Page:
Re: Best way to design table to store attributes?
Date: Fri, 23 Jan 2009 12:39:41 -0800 (PST)
On Jan 22, 7:18 pm, carl.henth..._at_gmail.com wrote:
> On Jan 22, 12:53 pm, Bob Badour <bbad..._at_pei.sympatico.ca> wrote:
> > carl.henth..._at_gmail.com wrote:
> > > I have an entity that along with all of the usual attributes, has a
> > > set of 140 bit flag attributes that I need to track all yes/no values
> > > of. I started going down the path of creating a table 150 columns
> > > wide, but after typing a few of them thought there may be a better
> > > way. :-)
> > > I am thinking of creating a table like this:
> > > Create table details (
> > > DetailsID int identity(1000,1),
> > > Name nvarchar(40),
> > > Descr nvarchar(60),
> > > Category nvarchar(40) )
> > > Thus I can take what would have been my column headers and use them in
> > > Name field, throw what would have been the bit flag value and throw
> > > that into the description field. I would tie them together with a
> > > category value to combine them into logical groups.
> > > I have around 1.2 million entities to store this info for, so this new
> > > table will get long fast.
> > > Another passing thought was to store these sets of values as XML for
> > > each entity. I have to admit I dont know what the advantage is for
> > > that other than the row count savings. how easy would it be to search
> > > through a 140 field xml blob for 1 million entites?
> > > Any advice is appreciated on how to tackle this.
> > Before folks start pointing and laughing and snickering about you
> > re-inventing EAV yet again, I thought I would point out that the
> > simplest logical representation for a boolean in a relational system is
> > simply the existence of a tuple in a relation.
> > Thus, a design that has 150 tables each with a single column
> > theoretically suffices.
> > On the other hand, such a design would clearly violate the POOD. Some
> > might question the principle of orthogonal design, but I think one
> > ignores it at one's own risk when creating 150 tables with identical
> > predicates.
> > At a more basic level, though, are you sure you have correctly modelled
> > your problem? 150 independent booleans creates a state machine with
> > somewhere around 10^45 states. That's a big state machine. Without any
> > sort of transition constraints, that creates a fully connected state
> > machine with 10^45 states and somewhere around 10^90 allowable transitions.
> > Those are big numbers, and it seems unlikely you really need such an
> > unwieldy state machine for each row of your table.- Hide quoted text -
> > - Show quoted text -
> Thank you for bypassing the hazing of the rookie, I appreciate it
> greatly! :-)
> For the purposes of this table, my entity is a person, and the 150 bit
> fields are a combination of columns describing all of the travel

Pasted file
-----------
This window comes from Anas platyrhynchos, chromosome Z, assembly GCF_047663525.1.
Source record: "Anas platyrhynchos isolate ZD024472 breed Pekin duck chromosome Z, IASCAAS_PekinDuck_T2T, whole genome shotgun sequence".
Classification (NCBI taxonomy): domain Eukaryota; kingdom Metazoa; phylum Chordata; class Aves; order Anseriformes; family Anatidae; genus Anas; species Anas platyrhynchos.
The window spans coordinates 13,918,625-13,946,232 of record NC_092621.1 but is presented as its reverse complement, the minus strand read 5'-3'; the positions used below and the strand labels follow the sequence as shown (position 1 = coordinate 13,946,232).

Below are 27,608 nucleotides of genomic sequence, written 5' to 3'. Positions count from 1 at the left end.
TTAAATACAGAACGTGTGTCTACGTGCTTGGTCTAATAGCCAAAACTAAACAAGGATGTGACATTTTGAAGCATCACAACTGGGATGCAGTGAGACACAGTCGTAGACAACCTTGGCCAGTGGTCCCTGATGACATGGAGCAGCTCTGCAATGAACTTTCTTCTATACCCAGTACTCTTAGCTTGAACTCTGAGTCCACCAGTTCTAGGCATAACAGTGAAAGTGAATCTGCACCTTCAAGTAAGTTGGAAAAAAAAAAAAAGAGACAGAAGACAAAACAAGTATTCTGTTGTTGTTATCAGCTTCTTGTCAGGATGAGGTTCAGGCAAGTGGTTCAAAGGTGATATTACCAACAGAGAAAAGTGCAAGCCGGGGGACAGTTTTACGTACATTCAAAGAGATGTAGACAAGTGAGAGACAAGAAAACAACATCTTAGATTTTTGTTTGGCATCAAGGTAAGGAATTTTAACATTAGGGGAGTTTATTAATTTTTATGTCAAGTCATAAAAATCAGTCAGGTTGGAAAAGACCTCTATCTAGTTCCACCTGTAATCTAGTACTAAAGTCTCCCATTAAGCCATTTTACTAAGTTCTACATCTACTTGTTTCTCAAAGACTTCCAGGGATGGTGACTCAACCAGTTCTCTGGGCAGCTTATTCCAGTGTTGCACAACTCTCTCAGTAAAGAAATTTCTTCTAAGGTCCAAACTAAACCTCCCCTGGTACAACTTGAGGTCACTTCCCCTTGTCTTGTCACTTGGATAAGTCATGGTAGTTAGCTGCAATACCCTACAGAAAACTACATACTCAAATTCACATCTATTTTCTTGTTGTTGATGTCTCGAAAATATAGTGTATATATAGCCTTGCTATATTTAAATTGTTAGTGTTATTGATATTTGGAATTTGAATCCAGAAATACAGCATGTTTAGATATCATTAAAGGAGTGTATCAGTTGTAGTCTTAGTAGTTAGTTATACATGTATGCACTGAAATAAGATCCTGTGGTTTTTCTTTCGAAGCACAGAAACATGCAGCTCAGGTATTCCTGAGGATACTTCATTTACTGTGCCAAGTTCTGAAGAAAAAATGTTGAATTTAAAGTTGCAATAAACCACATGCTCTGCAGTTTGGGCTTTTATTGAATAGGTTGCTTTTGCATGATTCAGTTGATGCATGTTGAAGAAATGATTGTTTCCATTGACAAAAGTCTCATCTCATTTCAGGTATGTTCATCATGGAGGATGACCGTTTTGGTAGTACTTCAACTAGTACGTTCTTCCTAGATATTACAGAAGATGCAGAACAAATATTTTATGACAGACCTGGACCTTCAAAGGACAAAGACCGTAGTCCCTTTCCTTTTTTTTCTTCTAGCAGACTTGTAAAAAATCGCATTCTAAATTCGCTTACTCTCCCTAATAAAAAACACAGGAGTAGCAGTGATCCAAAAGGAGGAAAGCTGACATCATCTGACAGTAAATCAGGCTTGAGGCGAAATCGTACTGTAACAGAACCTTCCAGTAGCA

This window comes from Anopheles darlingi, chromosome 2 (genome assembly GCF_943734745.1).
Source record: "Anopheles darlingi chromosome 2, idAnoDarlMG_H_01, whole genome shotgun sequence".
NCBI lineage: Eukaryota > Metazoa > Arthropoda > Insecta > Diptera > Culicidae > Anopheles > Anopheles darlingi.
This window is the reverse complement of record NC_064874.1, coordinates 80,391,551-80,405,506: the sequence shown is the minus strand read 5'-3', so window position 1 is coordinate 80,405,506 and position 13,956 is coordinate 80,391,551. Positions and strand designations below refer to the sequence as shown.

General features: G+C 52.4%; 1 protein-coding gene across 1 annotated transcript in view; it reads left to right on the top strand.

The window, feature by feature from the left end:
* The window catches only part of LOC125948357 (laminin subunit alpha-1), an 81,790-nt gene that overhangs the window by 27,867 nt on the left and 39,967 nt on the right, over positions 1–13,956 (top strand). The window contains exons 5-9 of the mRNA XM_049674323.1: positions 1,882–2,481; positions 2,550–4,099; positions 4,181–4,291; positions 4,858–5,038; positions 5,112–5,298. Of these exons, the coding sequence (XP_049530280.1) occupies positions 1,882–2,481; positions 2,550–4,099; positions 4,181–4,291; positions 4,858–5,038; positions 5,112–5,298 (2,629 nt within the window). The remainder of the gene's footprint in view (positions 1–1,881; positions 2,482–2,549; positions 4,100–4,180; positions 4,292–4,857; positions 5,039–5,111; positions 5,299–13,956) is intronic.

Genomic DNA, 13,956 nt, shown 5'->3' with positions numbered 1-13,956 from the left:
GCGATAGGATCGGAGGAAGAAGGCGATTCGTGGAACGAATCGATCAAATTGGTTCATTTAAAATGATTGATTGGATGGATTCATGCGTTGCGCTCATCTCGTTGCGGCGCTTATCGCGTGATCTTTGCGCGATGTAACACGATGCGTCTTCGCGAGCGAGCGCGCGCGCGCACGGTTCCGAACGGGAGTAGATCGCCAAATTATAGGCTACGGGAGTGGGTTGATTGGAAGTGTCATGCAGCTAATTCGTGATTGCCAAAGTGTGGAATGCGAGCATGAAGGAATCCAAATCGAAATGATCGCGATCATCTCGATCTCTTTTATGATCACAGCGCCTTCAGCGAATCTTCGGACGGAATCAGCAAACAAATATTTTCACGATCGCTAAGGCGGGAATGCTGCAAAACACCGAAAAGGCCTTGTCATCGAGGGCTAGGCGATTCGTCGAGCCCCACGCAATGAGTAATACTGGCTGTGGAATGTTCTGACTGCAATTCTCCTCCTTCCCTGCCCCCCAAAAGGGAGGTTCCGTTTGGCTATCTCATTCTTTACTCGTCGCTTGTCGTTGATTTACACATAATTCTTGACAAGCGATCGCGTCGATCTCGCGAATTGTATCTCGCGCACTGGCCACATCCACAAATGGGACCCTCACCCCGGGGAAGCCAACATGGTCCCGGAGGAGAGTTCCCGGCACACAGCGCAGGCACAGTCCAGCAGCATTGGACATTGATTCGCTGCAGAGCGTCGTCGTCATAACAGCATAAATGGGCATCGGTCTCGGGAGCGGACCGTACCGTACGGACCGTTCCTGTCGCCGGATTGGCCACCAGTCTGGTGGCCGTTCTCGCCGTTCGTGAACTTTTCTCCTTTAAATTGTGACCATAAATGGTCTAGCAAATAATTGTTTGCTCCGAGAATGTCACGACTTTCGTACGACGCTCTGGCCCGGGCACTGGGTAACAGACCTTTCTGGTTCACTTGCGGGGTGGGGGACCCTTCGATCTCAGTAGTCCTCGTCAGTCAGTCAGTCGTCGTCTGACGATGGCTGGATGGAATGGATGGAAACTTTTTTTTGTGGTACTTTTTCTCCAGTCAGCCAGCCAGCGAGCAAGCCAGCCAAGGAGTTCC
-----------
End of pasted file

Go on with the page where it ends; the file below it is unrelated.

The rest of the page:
> interests that they may have in a "yes I am interested", or "No, I am
> not interested" format. While it is possible to have a person
> interested in all 150 travel destinations, it is very unlikely, thus
> giving me a subset to work with. Since the set of "yes" values
> determines which marketing pieces get sent out, I do need to keep
> track of those, obviously, but I do not see the reason for keeping
> track of the "no's" since marketing would not be sent to them anyways.
> In my proposed table the absense of a row is the same as a "No" value.
> Being moslty self taught, I was not familier with the term EAV. But
> after looking it up, I can see that my issue is very simualr to a
> patient-symptom set of data for a doctor. Sounds like this is the way
> to go after all.
> I still have to wonder if there is a better way, however, to store/
> read that info. Perhaps a quasi-binary where each bit represents a
> field in a footprint? or even the XML blob.
> thank you again for the response!
I would use repeating groups, or simply use a blob. I ran into the same situation and had 150 or so "fields" with a range of a few values (I went ahead and simple used a character position and it worked fine).
You don't have to do everything in your database layer, and even if you did, many sql implementations give you tools to programmatically dissect the field to extract further values that could then be used in sql queries themselves.
If all you have knowledge of is RDBMS tools then yes, you are going to not do well with problem domains that aren't as well served by RDBMS tools. But then again you don't see SQL specialists designing video codecs either, so theres no real dilemma despite some of the noise I see posted in this group protesting otherwise. Received on Fri Jan 23 2009 - 14:39:41 CST